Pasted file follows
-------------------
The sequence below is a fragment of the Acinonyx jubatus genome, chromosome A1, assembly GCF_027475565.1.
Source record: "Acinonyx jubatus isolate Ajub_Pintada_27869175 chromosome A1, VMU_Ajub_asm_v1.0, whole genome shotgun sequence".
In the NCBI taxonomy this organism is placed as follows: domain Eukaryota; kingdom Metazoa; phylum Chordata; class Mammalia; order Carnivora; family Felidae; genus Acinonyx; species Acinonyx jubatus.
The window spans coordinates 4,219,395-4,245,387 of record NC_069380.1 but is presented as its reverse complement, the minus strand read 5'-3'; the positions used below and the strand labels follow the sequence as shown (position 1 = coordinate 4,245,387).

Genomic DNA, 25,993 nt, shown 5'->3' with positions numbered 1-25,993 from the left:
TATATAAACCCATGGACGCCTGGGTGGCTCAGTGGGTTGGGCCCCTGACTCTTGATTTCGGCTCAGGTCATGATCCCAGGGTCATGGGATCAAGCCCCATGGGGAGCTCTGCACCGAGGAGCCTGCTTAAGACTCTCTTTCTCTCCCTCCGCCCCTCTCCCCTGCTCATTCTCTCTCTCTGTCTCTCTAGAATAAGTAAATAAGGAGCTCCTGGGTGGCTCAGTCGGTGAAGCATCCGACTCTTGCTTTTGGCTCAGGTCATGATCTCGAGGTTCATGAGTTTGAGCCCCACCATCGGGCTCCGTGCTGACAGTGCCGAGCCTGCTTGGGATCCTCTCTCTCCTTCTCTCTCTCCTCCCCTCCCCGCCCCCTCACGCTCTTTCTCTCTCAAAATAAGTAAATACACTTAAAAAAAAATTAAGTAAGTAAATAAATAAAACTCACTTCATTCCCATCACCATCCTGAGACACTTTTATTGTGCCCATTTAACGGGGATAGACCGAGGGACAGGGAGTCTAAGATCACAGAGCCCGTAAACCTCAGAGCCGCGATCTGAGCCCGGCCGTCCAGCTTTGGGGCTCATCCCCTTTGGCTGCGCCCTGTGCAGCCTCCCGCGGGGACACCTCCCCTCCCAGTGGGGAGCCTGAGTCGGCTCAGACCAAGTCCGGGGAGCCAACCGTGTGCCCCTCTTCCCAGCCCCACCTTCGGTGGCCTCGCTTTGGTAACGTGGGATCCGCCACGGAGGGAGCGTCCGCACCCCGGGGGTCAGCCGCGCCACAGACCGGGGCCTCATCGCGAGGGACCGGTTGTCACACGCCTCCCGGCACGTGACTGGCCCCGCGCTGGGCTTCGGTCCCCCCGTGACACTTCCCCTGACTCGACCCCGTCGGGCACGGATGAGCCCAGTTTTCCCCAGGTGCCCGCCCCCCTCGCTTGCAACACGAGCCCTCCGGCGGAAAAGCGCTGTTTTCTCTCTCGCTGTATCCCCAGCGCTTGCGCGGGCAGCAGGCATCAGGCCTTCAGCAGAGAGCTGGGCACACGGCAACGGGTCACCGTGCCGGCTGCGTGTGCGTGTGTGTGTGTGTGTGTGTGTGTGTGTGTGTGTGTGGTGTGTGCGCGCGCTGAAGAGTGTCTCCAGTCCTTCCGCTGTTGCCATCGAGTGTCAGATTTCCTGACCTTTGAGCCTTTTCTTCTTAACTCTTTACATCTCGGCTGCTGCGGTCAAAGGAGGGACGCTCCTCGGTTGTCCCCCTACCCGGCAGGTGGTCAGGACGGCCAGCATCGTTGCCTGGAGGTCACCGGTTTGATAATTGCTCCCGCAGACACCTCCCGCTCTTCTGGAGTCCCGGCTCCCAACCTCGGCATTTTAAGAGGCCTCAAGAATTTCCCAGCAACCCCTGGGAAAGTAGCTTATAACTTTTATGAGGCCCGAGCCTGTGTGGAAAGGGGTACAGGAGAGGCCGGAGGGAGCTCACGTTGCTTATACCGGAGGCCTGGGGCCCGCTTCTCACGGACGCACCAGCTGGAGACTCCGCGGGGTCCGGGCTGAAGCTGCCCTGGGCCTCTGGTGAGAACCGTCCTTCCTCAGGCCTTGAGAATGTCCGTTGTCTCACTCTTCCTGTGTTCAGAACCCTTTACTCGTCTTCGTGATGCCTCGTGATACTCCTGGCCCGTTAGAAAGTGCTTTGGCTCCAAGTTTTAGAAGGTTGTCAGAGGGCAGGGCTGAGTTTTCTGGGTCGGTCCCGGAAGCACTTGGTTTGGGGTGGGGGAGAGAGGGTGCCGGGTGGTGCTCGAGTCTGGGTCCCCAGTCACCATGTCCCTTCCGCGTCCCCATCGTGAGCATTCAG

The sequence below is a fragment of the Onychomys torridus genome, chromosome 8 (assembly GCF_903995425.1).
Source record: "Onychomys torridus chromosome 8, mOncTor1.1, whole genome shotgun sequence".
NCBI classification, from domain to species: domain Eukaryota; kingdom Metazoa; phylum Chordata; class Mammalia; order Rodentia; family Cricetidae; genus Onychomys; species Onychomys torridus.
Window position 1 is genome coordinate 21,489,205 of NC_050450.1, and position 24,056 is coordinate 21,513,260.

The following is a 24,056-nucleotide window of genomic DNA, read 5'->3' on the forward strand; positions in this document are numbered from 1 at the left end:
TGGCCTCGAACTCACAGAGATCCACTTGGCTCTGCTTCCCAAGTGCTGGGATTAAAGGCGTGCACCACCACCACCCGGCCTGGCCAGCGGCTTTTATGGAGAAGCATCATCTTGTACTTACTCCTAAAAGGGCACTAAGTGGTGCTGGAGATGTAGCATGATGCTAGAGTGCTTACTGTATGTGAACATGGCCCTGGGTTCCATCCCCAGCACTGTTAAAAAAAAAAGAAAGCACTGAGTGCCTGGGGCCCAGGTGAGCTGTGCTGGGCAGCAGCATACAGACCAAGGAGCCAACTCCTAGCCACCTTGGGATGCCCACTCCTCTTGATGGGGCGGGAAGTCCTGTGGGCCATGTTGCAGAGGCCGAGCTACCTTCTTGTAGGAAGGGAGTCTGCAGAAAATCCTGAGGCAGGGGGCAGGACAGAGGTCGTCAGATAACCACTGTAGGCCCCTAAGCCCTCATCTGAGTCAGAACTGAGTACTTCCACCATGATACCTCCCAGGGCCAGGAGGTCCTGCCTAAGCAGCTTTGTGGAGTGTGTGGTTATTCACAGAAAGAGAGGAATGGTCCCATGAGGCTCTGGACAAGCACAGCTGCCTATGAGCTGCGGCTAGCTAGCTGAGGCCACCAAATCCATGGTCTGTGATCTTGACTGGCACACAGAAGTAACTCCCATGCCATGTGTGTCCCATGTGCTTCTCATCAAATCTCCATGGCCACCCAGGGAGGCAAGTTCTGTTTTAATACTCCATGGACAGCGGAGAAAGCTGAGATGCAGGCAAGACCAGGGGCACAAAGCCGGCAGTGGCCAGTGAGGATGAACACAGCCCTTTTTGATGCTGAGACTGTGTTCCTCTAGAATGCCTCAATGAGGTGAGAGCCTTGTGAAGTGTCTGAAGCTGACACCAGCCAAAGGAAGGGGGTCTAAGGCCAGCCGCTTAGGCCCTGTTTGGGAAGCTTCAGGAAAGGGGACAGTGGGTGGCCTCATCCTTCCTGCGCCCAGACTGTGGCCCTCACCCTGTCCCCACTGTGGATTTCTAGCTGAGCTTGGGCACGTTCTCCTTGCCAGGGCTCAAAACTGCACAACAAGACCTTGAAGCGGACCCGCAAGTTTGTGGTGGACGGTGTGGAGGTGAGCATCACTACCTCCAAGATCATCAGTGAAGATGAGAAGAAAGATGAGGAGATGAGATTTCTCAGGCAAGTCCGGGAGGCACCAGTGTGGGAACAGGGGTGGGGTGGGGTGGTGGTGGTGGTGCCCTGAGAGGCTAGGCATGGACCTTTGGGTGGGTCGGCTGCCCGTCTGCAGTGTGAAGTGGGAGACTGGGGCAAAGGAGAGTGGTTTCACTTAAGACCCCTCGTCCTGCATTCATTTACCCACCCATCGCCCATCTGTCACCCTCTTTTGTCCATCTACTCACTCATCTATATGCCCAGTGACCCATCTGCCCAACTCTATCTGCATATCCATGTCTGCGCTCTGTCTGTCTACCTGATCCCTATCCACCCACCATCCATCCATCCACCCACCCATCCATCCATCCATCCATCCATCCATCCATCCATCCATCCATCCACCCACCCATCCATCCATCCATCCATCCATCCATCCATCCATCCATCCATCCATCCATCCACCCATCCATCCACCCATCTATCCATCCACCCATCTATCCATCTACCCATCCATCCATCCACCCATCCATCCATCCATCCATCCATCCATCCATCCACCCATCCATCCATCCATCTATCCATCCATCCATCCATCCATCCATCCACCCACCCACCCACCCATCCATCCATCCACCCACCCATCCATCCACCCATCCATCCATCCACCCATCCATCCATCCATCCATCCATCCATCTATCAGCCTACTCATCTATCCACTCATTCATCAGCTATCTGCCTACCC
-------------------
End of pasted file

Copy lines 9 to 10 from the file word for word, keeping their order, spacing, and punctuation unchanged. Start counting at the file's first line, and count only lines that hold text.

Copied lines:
NCBI classification, from domain to species: domain Eukaryota; kingdom Metazoa; phylum Chordata; class Mammalia; order Rodentia; family Cricetidae; genus Onychomys; species Onychomys torridus.
Window position 1 is genome coordinate 21,489,205 of NC_050450.1, and position 24,056 is coordinate 21,513,260.